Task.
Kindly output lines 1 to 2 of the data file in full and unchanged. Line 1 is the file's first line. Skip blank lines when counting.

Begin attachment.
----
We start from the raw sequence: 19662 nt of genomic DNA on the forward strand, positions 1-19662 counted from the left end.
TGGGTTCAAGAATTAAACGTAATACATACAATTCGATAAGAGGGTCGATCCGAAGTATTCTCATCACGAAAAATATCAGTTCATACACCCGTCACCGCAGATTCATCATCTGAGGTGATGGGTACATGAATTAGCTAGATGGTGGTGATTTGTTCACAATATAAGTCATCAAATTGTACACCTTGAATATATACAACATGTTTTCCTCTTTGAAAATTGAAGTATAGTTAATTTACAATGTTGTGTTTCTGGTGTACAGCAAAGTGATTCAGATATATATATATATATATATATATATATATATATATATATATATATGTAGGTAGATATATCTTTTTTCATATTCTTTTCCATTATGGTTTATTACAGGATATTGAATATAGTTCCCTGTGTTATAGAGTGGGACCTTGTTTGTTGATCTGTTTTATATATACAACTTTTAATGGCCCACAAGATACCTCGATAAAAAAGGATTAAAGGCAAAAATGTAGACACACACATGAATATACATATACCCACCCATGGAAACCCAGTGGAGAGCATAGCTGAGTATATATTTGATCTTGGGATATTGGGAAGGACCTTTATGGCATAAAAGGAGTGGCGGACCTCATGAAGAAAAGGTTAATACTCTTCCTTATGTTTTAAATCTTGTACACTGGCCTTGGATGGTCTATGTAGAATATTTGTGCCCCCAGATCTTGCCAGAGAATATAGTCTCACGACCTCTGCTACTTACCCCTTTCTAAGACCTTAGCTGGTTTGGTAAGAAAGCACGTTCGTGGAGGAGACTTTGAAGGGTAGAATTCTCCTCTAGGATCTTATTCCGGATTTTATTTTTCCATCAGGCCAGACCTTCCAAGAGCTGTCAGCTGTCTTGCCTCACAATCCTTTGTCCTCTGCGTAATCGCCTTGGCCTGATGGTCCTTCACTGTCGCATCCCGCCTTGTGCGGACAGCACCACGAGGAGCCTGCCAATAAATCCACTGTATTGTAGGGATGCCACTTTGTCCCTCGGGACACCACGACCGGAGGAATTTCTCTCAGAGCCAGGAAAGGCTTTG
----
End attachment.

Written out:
We start from the raw sequence: 19662 nt of genomic DNA on the forward strand, positions 1-19662 counted from the left end.
TGGGTTCAAGAATTAAACGTAATACATACAATTCGATAAGAGGGTCGATCCGAAGTATTCTCATCACGAAAAATATCAGTTCATACACCCGTCACCGCAGATTCATCATCTGAGGTGATGGGTACATGAATTAGCTAGATGGTGGTGATTTGTTCACAATATAAGTCATCAAATTGTACACCTTGAATATATACAACATGTTTTCCTCTTTGAAAATTGAAGTATAGTTAATTTACAATGTTGTGTTTCTGGTGTACAGCAAAGTGATTCAGATATATATATATATATATATATATATATATATATATATATATATATGTAGGTAGATATATCTTTTTTCATATTCTTTTCCATTATGGTTTATTACAGGATATTGAATATAGTTCCCTGTGTTATAGAGTGGGACCTTGTTTGTTGATCTGTTTTATATATACAACTTTTAATGGCCCACAAGATACCTCGATAAAAAAGGATTAAAGGCAAAAATGTAGACACACACATGAATATACATATACCCACCCATGGAAACCCAGTGGAGAGCATAGCTGAGTATATATTTGATCTTGGGATATTGGGAAGGACCTTTATGGCATAAAAGGAGTGGCGGACCTCATGAAGAAAAGGTTAATACTCTTCCTTATGTTTTAAATCTTGTACACTGGCCTTGGATGGTCTATGTAGAATATTTGTGCCCCCAGATCTTGCCAGAGAATATAGTCTCACGACCTCTGCTACTTACCCCTTTCTAAGACCTTAGCTGGTTTGGTAAGAAAGCACGTTCGTGGAGGAGACTTTGAAGGGTAGAATTCTCCTCTAGGATCTTATTCCGGATTTTATTTTTCCATCAGGCCAGACCTTCCAAGAGCTGTCAGCTGTCTTGCCTCACAATCCTTTGTCCTCTGCGTAATCGCCTTGGCCTGATGGTCCTTCACTGTCGCATCCCGCCTTGTGCGGACAGCACCACGAGGAGCCTGCCAATAAATCCACTGTATTGTAGGGATGCCACTTTGTCCCTCGGGACACCACGACCGGAGGAATTTCTCTCAGAGCCAGGAAAGGCTTTG